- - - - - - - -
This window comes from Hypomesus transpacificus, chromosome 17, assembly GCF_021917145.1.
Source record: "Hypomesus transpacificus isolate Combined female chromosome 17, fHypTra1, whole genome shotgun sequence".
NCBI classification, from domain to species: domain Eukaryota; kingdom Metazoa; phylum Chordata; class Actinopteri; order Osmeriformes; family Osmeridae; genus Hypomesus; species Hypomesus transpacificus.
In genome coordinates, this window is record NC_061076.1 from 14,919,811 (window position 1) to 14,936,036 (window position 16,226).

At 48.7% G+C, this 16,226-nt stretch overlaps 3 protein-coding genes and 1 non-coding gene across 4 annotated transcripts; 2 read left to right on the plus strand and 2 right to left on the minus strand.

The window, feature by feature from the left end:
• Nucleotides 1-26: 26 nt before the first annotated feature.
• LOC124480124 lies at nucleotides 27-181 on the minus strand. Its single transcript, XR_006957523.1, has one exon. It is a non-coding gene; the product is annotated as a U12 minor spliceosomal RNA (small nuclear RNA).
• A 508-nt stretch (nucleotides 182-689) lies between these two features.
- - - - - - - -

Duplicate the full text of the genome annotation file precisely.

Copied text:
This window comes from Hypomesus transpacificus, chromosome 17, assembly GCF_021917145.1.
Source record: "Hypomesus transpacificus isolate Combined female chromosome 17, fHypTra1, whole genome shotgun sequence".
NCBI classification, from domain to species: domain Eukaryota; kingdom Metazoa; phylum Chordata; class Actinopteri; order Osmeriformes; family Osmeridae; genus Hypomesus; species Hypomesus transpacificus.
In genome coordinates, this window is record NC_061076.1 from 14,919,811 (window position 1) to 14,936,036 (window position 16,226).

At 48.7% G+C, this 16,226-nt stretch overlaps 3 protein-coding genes and 1 non-coding gene across 4 annotated transcripts; 2 read left to right on the plus strand and 2 right to left on the minus strand.

The window, feature by feature from the left end:
• Nucleotides 1-26: 26 nt before the first annotated feature.
• LOC124480124 lies at nucleotides 27-181 on the minus strand. Its single transcript, XR_006957523.1, has one exon. It is a non-coding gene; the product is annotated as a U12 minor spliceosomal RNA (small nuclear RNA).
• A 508-nt stretch (nucleotides 182-689) lies between these two features.